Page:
Animal, Vegetable, Miracle: A Year of Food Life
by Barbara Kingsolver, with Camille Kingsolver and Steven L. Hopp
HarperCollins, 384 pp., $26.95
In Barbara Kingsolver's first work of narrative nonfiction, she passionately records a year lived in complete harmony with the seasons and their products and the trials and tribulations that her family endured in order to consume only what they and their farming neighbors produced. Originally from the Appalachian region, where she grew up among tobacco farmers, Kingsolver spent 25 years living and writing in Tucson, Ariz. When she and her family made a commitment to consume only locally grown foods, they returned to a family farm in Appalachia, since very little of the food eaten by Arizonans grows locally. Once on the farm, they would forgo all "foreign food" pleasures in their attempt to establish a more intimate relationship with local, seasonal foods. Food items that might be considered commonplace in the American diet chocolate, pineapple, shrimp, or avocados, for instance, became absolute "no-no's" in the Kingsolver household.
Starting at the local farmers' market, the author and her family set forth on their new lifestyle in the spring. Their first crop of spring asparagus and wild morel mushroom foraging adventures kept their spirits up. A family of avid gardeners, they planted and nurtured hundreds of heirloom seedlings of tomatoes, peppers, greens, melons, squashes, potatoes, onions, and many other fruits and vegetables, enjoying their fleeting time of peak summer flavors and "putting them up" for the leaner times of winter. Each member of the family contributes to the narrative, as well as to the family enterprise. Interspersed within the narrative are husband Steve's sobering and sometimes bleak musings on industrial agriculture, mono-crops, and fossil-fuel consumption. Eighteen-year-old daughter Camille's lighthearted commentary after each chapter features her seasonal menus and fresh, easy recipes, including some that she created. The enthusiastic participation of Kingsolver's children encourages hope for the next generation.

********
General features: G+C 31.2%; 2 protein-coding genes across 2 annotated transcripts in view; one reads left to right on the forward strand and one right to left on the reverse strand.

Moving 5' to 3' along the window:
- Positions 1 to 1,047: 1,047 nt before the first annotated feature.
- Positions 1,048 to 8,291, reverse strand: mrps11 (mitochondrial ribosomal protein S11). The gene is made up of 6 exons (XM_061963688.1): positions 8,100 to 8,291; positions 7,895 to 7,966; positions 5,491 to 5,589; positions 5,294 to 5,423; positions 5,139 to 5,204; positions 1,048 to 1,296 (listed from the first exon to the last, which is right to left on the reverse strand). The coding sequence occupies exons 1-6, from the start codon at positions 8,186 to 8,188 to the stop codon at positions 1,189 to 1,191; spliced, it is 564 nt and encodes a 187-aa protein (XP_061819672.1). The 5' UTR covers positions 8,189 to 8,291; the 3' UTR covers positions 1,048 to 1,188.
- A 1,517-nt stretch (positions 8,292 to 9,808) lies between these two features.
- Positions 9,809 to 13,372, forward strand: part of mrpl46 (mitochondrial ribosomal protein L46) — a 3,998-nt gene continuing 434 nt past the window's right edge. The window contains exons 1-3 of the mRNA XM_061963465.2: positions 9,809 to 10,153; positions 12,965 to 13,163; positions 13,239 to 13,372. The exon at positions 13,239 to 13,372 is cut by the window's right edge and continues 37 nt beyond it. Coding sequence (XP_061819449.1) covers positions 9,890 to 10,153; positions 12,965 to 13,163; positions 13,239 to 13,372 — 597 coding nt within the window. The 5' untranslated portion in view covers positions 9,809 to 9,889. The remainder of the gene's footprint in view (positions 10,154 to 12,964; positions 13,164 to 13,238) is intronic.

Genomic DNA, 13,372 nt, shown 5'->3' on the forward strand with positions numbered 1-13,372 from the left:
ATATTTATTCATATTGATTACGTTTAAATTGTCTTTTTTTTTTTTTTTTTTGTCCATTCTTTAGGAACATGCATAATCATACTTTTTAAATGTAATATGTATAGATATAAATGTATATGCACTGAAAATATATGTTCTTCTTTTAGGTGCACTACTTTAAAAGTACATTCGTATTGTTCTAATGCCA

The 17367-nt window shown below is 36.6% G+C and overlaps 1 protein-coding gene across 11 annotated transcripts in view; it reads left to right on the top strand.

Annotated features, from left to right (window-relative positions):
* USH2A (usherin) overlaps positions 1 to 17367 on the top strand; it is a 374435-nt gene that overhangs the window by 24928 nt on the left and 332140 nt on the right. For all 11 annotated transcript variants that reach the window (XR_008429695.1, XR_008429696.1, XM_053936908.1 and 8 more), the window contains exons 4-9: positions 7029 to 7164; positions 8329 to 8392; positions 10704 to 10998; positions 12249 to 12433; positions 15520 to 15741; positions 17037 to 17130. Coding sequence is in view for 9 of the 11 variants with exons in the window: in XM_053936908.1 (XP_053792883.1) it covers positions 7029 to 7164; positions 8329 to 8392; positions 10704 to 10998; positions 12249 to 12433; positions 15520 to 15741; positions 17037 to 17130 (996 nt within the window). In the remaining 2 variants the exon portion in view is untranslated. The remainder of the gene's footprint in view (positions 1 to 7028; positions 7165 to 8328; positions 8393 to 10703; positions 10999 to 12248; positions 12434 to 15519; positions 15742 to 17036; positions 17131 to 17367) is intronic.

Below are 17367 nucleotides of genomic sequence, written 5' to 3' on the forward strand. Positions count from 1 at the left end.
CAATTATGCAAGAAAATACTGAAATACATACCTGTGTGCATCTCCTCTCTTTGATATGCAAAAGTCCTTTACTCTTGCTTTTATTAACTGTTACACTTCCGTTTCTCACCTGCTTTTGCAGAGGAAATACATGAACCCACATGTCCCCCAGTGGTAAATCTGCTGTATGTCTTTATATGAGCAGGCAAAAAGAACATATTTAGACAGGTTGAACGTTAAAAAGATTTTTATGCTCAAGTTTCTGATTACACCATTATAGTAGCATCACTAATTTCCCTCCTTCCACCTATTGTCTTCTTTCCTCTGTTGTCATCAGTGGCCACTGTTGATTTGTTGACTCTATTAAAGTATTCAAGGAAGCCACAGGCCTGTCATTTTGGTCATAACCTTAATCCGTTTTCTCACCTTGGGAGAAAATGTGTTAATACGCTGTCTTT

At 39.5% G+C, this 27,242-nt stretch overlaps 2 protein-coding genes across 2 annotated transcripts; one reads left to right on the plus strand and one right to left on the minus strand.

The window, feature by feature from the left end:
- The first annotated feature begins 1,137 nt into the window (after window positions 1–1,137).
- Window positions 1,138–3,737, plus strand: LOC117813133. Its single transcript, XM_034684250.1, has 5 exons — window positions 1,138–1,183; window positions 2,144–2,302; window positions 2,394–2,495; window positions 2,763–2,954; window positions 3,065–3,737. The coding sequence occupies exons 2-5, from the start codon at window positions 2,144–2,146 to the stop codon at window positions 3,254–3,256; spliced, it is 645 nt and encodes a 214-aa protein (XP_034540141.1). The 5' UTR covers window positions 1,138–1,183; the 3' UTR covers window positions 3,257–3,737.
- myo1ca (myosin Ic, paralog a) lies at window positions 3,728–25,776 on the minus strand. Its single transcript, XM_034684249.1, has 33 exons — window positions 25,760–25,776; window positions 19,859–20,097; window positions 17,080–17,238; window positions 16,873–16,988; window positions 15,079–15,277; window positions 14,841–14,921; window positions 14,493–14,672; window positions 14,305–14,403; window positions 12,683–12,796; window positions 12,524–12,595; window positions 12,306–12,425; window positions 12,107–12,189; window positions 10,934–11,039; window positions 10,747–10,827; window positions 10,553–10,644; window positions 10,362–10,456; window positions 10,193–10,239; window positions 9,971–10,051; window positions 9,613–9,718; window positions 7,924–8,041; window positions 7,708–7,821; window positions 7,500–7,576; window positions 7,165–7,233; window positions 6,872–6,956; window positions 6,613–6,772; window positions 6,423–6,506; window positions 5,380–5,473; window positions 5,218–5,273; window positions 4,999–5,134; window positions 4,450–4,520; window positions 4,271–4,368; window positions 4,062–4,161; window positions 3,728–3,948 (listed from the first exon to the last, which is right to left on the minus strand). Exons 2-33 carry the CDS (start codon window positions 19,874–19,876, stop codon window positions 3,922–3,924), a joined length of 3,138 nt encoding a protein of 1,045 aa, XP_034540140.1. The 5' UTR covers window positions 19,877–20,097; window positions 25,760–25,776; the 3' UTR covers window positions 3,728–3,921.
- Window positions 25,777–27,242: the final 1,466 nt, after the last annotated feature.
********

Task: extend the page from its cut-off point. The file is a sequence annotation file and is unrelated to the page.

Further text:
While the book urges readers to follow the family's example, it is not preachy but rather, an inspiration. As a longtime fan of her work, I'm glad to see that we have much more in common than I would have thought: a love for gardening and cooking, a respect for preserving one's cultural heritage, and a desire to make a difference in the way we live and eat. This book is an absolute must for the reading list of anyone interested in reconnecting with the source of his or her food.